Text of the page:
Characterization of regulatory pathways in Xylella fastidiosa: genes and phenotypes controlled by algU.
ABSTRACT Many virulence genes in plant bacterial pathogens are coordinately regulated by "global" regulatory genes. Conducting DNA microarray analysis of bacterial mutants of such genes, compared with the wild type, can help to refine the list of genes that may contribute to virulence in bacterial pathogens. The regulatory gene algU, with roles in stress response and regulation of the biosynthesis of the exopolysaccharide alginate in Pseudomonas aeruginosa and many other bacteria, has been extensively studied. The role of algU in Xylella fastidiosa, the cause of Pierce's disease of grapevines, was analyzed by mutation and whole-genome microarray analysis to define its involvement in aggregation, biofilm formation, and virulence. In this study, an algU::nptII mutant had reduced cell-cell aggregation, attachment, and biofilm formation and lower virulence in grapevines. Microarray analysis showed that 42 genes had significantly lower expression in the algU::nptII mutant than in the wild type. Among these are several genes that could contribute to cell aggregation and biofilm formation, as well as other physiological processes such as virulence, competition, and survival.
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ABSTRACT: Xylella fastidiosa is responsible for several economically important plant diseases. It is currently assumed that the symptoms are caused by vascular occlusion due to biofilm formation. Microarray technology was previously used to examine the global gene expression profile of X. fastidiosa freshly isolated from symptomatic plants or after several passages by axenic culture medium, and different pathogenicity profiles have been obtained. In the present study the expression of some pathogenicity-related genes was evaluated in vitro and in planta by RT-PCR. The results suggest that adhesion is important at the beginning of biofilm formation, while the genes related to adaptation are essential for the organism's maintenance in planta. Similar results were observed in vitro mainly for the adhesion genes. The pattern of expression observed suggests that adhesion modulates biofilm formation whereas the expression of some adaptation genes may be related to the environment in which the organism is living.Current Microbiology 05/2005; 50(4):223-8. · 1.82 Impact Factor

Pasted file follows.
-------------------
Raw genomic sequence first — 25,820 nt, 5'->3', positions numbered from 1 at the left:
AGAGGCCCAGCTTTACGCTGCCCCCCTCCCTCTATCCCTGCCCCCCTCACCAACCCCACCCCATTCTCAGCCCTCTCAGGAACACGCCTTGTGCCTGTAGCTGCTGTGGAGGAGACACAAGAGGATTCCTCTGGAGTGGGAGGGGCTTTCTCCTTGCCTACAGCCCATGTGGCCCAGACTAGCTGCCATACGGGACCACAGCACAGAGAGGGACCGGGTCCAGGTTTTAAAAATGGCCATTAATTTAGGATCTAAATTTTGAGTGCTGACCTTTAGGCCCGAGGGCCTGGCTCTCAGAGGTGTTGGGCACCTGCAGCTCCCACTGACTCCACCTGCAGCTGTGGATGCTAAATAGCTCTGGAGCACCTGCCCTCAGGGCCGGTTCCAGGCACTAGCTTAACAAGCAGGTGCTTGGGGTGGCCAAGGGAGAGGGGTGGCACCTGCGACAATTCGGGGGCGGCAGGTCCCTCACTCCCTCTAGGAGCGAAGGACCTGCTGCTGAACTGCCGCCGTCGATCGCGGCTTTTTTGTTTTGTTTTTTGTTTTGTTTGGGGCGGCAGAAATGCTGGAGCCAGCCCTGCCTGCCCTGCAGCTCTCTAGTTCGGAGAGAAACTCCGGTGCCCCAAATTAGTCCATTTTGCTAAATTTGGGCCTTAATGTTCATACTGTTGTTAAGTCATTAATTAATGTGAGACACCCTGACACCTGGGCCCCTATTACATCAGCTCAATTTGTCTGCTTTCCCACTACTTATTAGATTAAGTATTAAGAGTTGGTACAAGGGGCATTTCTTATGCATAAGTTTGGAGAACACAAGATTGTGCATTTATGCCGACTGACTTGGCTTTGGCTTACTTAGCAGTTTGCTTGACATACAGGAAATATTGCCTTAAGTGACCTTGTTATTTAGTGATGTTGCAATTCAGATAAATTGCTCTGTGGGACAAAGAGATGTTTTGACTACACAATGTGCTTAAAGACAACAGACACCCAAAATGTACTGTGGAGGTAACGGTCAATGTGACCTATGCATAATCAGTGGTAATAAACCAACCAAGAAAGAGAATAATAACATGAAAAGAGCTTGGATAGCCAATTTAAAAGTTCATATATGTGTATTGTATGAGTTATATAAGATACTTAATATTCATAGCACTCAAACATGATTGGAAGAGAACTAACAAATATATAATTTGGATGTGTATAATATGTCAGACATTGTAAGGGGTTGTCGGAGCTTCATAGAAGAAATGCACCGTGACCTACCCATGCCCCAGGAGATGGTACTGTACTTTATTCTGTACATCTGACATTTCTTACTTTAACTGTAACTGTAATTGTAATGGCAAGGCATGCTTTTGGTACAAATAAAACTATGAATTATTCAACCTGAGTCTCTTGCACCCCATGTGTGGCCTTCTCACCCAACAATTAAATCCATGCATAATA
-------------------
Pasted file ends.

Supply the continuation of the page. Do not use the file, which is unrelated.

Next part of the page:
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ABSTRACT: Global transcription responses of Escherichia coli to various stimuli or genetic defects were studied by measuring mRNA levels in about 400 segments of the genome. Measuring mRNA levels was done by analyzing hybridization to DNA dot blots made with overlapping lambda clones spanning the genome of E. coli K-12. Conditions examined included isopropyl-beta-D-thiogalactopyranoside (IPTG) induction, heat shock, osmotic shock, starvation for various nutrients, entrance of cells into the stationary phase of growth, anaerobic growth in a tube, growth in the gnotobiotic mouse gut, and effects of pleiotropic mutations rpoH, himA, topA, and crp. Most mapped genes known to be regulated by a particular situation were successfully detected. In addition, many chromosomal regions containing no previously known regulated genes were discovered that responded to various stimuli. This new method for studying globally regulated genetic systems in E. coli combines detection, cloning, and physical mapping of a battery of coregulated genes in one step.Journal of Bacteriology 05/1993; 175(7):2026-36. · 3.83 Impact Factor